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Cities Liberated from Cars

Updated: Jul 13, 2020

Private vehicles are being designed out of urban areas with encouraging results for communities and businesses.

Almost every city on Earth (Venice is a notable exception) has been built or adapted for cars. “That was seen as the modern way to develop in the ’60s and ’70s,” explains Dr Robin Hickman, senior lecturer at The Bartlett School of Planning, University College London. “Now we see that as a huge mistake.”

According to Jan Gehl, professor of Urban Design at the School of Architecture in Copenhagen and author of Cities for People, that realisation came around the turn of the 21st century. “Motor-orientated city planning had gone on long enough for people to be sick and tired of the outcome,” he says. “Then came the climate challenge.”

Gehl claims his native Copenhagen was ahead of the curve and it’s hard to argue otherwise – the city has been laying cycle lanes since the 1960s. Almost half of all journeys there are made by bike, which might explain why it is regularly ranked Europe’s most liveable city. Indeed, as OGN Daily reported last month in Blue Sky Thinking: “It feels good to walk around Copenhagen,” says Jeppe Juul, of the Danish Eco Council, noting that it's a question of priorities. “Pedestrians have more space than bikes, and bikes have more space than cars.”

“The conditions for people [in Copenhagen] are much better than in most other cities,” coos Gehl, citing the Netherlands as another place that puts people before cars.

Cities elsewhere are now playing catchup, many with great zeal. The Norwegian capital, Oslo, has taken the extraordinary step of scrapping most of its parking spaces. Barcelona has a plan to turn 60 per cent of the city’s streets into “citizen spaces”.

The Belgian city of Ghent took the bold step of banning through traffic in 2017. To reach the other side of the city, motorists now have to get on the ring road and drive around. The number of car journeys being made has reportedly halved since the initiative came in, with an apparent corresponding rise in public transport use and cycling.

Ghent’s strategy wasn’t initially popular. The former mayor who mooted it, Frank Beke, was sent a bullet in the post by one angry shopkeeper, who feared his business would be adversely impacted by pedestrianisation.

The authorities claim the scheme has actually stimulated enterprise, evidenced, it says, by a 17 per cent rise in restaurant and bar startups, as well as a fall in shop closures. Anyone familiar with the concept of footfall will not be surprised.

Ghent’s figures are broadly in line with research from other cities, including Copenhagen, where it is reckoned that every kilometre covered by bike brings a net gain for society of 1.22 DKK (£0.14), compared to a net loss of 0.69 DKK (£0.08) for every kilometre covered by car. These numbers include savings in healthcare and additional economic activity in the private sector.

In France, the urge to go green in cities is evidenced by the recent mayoral elections in Paris and Marseille. For example, the mayor of Paris, Anne Hidalgo, has been re-elected having promised to put a cycle lane on every street in the city during her campaign.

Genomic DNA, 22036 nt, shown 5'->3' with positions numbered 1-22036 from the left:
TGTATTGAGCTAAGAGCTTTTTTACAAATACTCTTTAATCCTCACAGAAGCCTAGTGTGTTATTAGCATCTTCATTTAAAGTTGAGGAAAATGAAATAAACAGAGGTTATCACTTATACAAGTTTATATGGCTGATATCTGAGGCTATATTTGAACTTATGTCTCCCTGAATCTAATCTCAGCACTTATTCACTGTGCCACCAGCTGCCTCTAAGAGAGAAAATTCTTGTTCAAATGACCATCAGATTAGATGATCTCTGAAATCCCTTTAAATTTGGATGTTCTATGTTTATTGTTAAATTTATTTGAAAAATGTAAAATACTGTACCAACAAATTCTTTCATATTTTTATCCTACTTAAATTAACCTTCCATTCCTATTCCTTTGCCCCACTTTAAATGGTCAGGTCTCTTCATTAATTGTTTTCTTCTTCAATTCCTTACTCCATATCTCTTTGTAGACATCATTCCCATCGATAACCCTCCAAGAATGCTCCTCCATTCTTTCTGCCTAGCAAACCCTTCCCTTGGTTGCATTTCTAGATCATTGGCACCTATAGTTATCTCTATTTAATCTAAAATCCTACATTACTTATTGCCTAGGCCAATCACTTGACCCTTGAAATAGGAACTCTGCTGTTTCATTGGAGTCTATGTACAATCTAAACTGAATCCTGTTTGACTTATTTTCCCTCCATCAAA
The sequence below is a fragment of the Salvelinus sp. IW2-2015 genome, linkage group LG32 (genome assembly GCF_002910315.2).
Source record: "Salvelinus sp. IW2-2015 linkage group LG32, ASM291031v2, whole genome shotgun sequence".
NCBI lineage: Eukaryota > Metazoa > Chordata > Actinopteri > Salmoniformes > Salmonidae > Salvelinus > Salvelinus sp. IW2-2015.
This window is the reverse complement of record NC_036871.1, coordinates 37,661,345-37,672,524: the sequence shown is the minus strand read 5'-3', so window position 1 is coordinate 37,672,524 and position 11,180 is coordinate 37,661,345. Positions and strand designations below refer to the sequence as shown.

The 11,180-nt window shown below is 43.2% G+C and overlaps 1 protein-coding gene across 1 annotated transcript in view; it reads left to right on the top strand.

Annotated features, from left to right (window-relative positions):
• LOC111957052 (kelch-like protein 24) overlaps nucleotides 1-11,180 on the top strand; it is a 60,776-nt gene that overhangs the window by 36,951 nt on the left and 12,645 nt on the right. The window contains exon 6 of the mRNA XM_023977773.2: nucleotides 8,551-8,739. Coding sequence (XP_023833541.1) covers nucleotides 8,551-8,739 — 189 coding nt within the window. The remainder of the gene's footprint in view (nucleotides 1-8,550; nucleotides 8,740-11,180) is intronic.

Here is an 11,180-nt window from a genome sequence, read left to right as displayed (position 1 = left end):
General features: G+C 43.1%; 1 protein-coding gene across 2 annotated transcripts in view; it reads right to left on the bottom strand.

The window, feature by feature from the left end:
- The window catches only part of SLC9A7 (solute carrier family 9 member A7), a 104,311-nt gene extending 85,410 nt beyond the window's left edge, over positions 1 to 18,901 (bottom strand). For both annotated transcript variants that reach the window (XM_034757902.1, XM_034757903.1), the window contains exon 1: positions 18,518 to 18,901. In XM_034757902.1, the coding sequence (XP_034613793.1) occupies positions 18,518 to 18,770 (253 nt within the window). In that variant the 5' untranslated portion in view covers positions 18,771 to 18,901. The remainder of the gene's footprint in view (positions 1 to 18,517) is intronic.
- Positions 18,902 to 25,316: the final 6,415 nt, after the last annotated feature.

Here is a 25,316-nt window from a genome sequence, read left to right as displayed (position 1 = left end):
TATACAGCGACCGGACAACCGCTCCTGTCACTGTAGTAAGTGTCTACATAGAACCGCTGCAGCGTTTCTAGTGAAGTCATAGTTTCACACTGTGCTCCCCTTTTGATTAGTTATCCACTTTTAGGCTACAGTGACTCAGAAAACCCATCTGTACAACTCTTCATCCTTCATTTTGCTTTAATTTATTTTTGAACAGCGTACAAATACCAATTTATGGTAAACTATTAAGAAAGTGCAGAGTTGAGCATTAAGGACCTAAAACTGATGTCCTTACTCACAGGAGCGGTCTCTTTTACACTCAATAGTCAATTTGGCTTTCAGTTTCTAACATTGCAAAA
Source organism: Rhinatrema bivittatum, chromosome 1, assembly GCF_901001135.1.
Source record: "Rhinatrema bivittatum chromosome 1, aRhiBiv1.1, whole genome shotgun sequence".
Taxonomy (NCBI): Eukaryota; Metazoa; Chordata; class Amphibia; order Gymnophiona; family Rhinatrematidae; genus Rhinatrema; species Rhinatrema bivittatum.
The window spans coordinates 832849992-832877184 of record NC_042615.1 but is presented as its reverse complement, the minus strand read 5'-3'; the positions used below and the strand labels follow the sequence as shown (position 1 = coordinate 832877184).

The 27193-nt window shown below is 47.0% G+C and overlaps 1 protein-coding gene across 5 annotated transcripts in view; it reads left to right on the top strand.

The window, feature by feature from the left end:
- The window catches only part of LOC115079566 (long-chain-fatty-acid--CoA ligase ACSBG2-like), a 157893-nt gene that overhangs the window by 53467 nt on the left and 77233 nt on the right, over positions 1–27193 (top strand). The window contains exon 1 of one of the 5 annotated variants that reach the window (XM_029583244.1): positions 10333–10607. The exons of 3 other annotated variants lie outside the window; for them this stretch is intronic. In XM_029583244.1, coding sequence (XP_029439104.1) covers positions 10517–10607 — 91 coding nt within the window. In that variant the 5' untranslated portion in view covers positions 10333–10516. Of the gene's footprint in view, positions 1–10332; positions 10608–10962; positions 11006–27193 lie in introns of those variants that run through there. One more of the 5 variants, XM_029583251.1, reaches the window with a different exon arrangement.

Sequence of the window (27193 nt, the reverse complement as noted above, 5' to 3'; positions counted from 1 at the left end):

Milan has introduced one of Europe’s most ambitious cycling and walking schemes, with 22 miles of streets to be transformed over the summer. Barcelona is adding 30,000 sq.m to its pedestrianised networks and 13 miles to the biking network.

Even in London, which is dominated by the car, improvements to pedestrian and cycle infrastructure have been found to boost retail takings, increase rental values and reduce the rate of shop closures. At least that’s according to research published by Transport for London, which found that people who walked, cycled or travelled by public transport spent 40 per cent more in their local shops than motorists.

Aside from benefiting the economy and public health, evidence suggests that banishing cars from cities also makes people feel safer. In Bogotá, the Colombian capital, cars have been outlawed from the city every Sunday since the ’70s as part of an initiative called Ciclovía. It’s the one day a week when cyclists and pedestrians have the streets to themselves.

According to a survey published by the American Journal of Public Health, 42.4 per cent of people taking part in the initiative felt safer from crime compared to regular weekday users of the city’s cycle lanes.

“The city just changes,” says Bogotá-born Marcela Guerrero Casas. “From the way it sounds to the way people behave. I feel like on Sundays, people let their guard down.”

In Canada, Toronto is leading the way. The city has been described as “San Francisco turned upside down” — where the latter has hills, the former has a ravine system representing 17 percent of the city’s area. And now, as one of Toronto's plans for going greener, a new 81 km bike path will connect five ravine areas, 22 neighbourhoods, the Humber and Don River ravine systems and the waterfront.

Despite the apparent benefits of going car-free, the road to urban utopia remains gridlocked in most metropolises. Still, according to Gehl, the direction of travel is clear. “Cities have been invaded by cars,” he says. “Now they are being liberated.”

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